How to set a ‘guide price’ - this is the price that the property is advertised at to the public and it is designed to lure buyers in. Your auctioneer can help here, it’s just a rough guide of what your property is worth, so even if you set it below your reserve price you don’t have to accept it.
In terms of timescales, it may take a month to go up for auction as some auction houses only operate monthly, then the sale could be completed in a further 28 days once the hammer drops. The auction house will also insist on a board outside your property to advertise the sale by auction to as many prospective buyers as possible.
As mentioned previously, there is a more modern and potentially quicker method of an auction which allows buyers to bid online to buy a property. The buyer pays a reservation fee (non-refundable) but will have a longer time for completion, so it may or may not suit your circumstances.
Really? Yes! You might normally associate the internet’s biggest shop with second-hand clothes, bikes and furniture, but eBay also sells property, just not that much.
But on the upside, while sellers have to pay a £35 charge, there is no final fee to pay once your property is sold. But there will be a PayPal fee relative to the sale price.
All you need to do is create an advertisement, with photographs and a written description, and set a reserve price for your property.
It’s basically a classified ad so no bidding war, so the price advertised should be what you want to get for it.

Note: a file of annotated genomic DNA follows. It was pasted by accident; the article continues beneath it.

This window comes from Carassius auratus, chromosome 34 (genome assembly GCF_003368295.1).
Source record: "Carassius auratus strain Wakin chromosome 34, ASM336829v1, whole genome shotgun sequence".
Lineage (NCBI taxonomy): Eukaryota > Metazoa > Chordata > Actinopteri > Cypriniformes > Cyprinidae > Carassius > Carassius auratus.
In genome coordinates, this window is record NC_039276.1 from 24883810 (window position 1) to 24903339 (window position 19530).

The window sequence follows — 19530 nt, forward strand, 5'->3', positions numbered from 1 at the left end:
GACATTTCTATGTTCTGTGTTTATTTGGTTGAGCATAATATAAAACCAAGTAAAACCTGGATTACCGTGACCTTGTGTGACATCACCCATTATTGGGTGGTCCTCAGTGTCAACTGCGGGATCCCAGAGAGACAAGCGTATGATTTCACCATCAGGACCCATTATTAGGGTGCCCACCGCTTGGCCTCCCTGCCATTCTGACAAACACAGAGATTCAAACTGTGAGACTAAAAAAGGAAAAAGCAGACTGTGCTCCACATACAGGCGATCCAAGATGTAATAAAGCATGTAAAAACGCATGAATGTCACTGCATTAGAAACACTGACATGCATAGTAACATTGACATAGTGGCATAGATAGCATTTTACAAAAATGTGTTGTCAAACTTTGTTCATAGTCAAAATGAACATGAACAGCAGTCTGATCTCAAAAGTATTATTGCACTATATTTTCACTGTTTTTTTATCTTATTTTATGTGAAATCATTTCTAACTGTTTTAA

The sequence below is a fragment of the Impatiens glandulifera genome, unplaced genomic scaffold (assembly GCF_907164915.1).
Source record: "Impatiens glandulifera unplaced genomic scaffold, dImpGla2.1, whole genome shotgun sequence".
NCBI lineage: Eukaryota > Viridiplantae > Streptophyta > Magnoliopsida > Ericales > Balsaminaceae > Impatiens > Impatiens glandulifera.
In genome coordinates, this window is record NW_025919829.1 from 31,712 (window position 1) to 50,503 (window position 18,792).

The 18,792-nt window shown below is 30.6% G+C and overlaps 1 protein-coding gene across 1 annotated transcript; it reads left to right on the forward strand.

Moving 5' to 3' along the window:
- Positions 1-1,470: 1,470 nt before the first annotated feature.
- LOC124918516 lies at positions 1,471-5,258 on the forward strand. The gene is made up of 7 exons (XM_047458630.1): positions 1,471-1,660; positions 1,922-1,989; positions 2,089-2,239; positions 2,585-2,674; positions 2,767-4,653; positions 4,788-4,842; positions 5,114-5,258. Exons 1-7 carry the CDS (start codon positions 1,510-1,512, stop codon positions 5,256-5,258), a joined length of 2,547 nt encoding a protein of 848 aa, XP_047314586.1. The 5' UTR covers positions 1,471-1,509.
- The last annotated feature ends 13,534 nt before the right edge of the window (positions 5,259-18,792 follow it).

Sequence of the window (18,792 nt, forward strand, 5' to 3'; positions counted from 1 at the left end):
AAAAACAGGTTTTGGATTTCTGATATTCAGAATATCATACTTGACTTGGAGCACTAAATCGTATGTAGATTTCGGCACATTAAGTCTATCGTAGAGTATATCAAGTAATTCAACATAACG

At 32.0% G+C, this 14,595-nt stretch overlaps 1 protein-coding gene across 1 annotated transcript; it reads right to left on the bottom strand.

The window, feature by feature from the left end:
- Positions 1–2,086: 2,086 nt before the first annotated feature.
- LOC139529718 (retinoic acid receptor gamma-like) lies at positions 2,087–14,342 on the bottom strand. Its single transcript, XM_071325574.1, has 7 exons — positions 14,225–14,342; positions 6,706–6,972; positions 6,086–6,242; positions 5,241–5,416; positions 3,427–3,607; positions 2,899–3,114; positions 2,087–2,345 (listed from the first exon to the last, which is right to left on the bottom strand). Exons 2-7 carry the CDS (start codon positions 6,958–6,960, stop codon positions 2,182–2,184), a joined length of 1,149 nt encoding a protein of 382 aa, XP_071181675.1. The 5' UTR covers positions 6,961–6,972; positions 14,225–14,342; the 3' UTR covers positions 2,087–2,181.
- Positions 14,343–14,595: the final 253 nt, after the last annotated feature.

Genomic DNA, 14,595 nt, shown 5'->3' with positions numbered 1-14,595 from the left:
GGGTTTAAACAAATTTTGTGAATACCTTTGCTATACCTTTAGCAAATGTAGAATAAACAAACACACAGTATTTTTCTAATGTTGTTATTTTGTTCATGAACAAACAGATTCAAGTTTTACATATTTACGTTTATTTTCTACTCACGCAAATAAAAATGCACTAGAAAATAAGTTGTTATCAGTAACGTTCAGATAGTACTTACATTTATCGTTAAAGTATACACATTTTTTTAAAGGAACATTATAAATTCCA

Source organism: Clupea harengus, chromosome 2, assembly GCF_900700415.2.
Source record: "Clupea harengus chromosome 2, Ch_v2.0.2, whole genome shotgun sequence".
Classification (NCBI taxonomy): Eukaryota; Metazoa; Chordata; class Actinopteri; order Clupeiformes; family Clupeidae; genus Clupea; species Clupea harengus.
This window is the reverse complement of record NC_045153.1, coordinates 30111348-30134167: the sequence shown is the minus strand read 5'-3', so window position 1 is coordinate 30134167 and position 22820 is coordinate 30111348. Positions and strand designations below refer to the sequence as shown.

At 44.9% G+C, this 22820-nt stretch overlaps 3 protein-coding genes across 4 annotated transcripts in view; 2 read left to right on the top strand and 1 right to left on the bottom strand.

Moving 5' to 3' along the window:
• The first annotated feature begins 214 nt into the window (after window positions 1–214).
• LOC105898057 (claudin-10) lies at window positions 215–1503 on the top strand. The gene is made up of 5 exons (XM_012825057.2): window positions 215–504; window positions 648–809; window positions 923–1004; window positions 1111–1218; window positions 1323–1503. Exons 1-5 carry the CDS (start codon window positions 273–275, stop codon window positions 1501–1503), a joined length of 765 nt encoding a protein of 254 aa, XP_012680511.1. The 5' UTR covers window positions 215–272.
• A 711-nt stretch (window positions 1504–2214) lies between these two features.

It all sounds great but in reality, buyers are not on eBay house hunting in their millions. So don’t expect a huge response, nor a particularly fast sale.
This is the UK's biggest free classifieds ads website. Similar to eBay, sellers just need to upload their property photographs together with a description and wait for potential buyers to get in touch.
Gumtree has 16 million visitors each month, which sounds good but would you reach out to a classified online site that wasn’t property specific to buy your next home? Me neither.
And again, similar to eBay, this is not necessarily the best way to sell your home if speed is your key factor.
Recently there has been a series of homeowners attempting to off-load their homes by selling raffle tickets to those hoping to win a house in a prize draw.
One such homeowner from Lancashire sold raffle tickets for £2 each for a chance to win his 6-bed house. He hoped to enough tickets to cover the £500,000 value of his property, plus all his costs including legal fees and stamp duty. Another homeowner from Blackheath went online to raffle her property, selling tickets for £5 each. Her aim was to sell a whopping 750,000 tickets, which would give her £3.75m. But the raffle was abandoned after advice from her local council over a potential rules breach from the Gambling Commission.
That said, it could be a good way to sell your property quickly, as long as you can sell enough tickets quickly. But it’s not a certainty, nor is it for the faint of heart!